Young people seem to be having indoor fun a lot more lately. And outdoors too, if my eyes are not deceived, on the beaches and in the parks. Learned academics are talking of a "baby bounce in the inner city".
We heard recently that Sydney's schools are bursting at the seams and headed for unheralded expansion.
Articles talk about the State schools, but there are also noises in the press about the expansion of private schools, and the consequences for residents. There have been angry, agitated arguments about the need for a new State high school, where it will be, and who pays for the land.
Catholic schools, too, are expanding in a wide range of locations.
Around almost any school around 3pm on a school day there are masses of cars, often bulky four wheel drives which are apparently necessary for parents in their desire to prevent children from walking unsupervised. I can think of three large high schools within two kilometres of my house which have bad traffic jams at school opening and closing times.
This is a problem experienced also in Brisbane and I'd expect, Melbourne.
The high cost of child care is only one reason why people are so keen to get their children into school at age five or earlier. Meantime, there are many different ages for school starting. When we lived in Canada my youngest started school at age 6. And went to school only from 9 till 12. But economic pressures - increasing food costs, the rocketing cost of housing, gas and electricity, and the ever-pestilent GST - means young parents need to get both partners working and children taken care of as fast and as cheaply as possible. We have an explosion of more and more young kids in the eastern suburbs, and probably in the whole central part of the city from La Perouse to Strathfield and Manly.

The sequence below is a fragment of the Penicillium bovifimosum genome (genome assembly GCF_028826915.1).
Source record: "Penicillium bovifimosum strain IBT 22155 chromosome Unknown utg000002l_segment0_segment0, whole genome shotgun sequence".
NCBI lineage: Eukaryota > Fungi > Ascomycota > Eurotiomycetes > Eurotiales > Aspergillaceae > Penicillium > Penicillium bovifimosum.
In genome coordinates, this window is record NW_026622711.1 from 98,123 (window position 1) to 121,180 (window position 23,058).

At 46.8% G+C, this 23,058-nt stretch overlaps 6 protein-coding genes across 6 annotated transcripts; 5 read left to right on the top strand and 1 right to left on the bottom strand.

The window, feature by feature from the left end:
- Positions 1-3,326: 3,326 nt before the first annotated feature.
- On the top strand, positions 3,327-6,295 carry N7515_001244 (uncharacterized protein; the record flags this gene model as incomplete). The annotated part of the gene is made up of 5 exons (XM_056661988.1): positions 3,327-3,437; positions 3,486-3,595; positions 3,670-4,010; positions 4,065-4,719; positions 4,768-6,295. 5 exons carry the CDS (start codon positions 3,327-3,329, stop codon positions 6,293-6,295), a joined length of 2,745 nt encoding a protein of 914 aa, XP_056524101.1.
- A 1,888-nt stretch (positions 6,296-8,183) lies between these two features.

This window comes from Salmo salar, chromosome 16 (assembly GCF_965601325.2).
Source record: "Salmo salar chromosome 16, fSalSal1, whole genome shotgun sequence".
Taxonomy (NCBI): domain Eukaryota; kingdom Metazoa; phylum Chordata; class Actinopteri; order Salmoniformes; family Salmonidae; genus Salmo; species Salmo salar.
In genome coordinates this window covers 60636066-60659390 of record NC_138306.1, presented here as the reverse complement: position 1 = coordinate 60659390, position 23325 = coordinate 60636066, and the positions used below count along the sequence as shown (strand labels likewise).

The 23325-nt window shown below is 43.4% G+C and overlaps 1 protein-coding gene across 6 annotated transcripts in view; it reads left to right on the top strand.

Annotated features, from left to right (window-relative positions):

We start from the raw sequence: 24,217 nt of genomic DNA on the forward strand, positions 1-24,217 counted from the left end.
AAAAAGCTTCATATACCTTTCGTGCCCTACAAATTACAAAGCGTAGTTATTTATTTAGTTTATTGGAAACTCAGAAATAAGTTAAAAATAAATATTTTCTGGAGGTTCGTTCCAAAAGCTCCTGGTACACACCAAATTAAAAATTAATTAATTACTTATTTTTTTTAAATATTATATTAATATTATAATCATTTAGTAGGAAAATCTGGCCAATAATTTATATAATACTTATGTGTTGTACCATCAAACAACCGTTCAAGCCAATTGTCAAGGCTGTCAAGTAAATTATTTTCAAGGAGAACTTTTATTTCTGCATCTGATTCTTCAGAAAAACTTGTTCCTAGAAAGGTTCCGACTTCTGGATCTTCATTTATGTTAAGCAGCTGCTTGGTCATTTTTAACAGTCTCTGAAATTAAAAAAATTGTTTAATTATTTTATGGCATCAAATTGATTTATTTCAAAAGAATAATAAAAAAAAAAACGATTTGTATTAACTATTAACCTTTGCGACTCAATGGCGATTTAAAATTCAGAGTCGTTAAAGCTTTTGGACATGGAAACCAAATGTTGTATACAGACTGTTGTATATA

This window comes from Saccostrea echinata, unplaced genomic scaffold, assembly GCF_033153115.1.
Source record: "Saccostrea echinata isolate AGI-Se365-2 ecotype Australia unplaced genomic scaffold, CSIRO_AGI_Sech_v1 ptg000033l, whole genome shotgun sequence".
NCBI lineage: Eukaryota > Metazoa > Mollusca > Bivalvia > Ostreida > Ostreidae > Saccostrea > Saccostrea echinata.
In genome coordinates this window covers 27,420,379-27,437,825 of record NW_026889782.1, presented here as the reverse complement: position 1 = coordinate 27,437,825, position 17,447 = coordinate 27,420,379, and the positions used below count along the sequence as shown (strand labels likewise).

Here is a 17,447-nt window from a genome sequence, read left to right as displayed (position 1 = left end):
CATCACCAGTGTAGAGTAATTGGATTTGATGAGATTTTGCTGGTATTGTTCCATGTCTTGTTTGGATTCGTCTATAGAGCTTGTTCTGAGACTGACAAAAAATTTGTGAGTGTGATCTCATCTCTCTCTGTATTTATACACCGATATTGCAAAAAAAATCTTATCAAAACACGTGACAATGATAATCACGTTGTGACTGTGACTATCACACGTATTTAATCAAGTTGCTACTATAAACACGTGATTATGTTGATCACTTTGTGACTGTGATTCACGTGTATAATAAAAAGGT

Sydney's high house prices are well known. There are routine stories in the press before and after the weekend talking of amazing prices, prices which exceeded expectations. You might almost imagine that these stories were written by real estate agents eager to find more people wanting to sell their houses.
We are becoming like rats shoved into a diminishing and noisier cage. One amusing development was a story in the Herald detailing the increasing noise from planes over the eastern suburbs. Noise "targets" were announced by the regulators of air space. But the targets have never been met. The usual spokesman was found to say (no doubt with a sincere smile) that the airport "worked closely with communities to mitigate noise". People in some suburbs said that they could not talk on the phone while planes thundered overhead.
Alas, within a week someone was found to write a story denying all this, saying that the noise was nothing more than a faint hum.
We must have imagined that whining, grinding noise that can come overhead every 8 or 9 minutes. The racket of helicopters thrumming overhead at 8am last Sunday was not anyone's fault except someone's need to watch a marathon, though I thought briefly we were already in a re-run of the movie "Apocalypse Now!"
More and more developments are proposed on what was public land, or semi-public. An example is the strangely-named Twin Towers proposed to be erected on Waverley Bowling Club.
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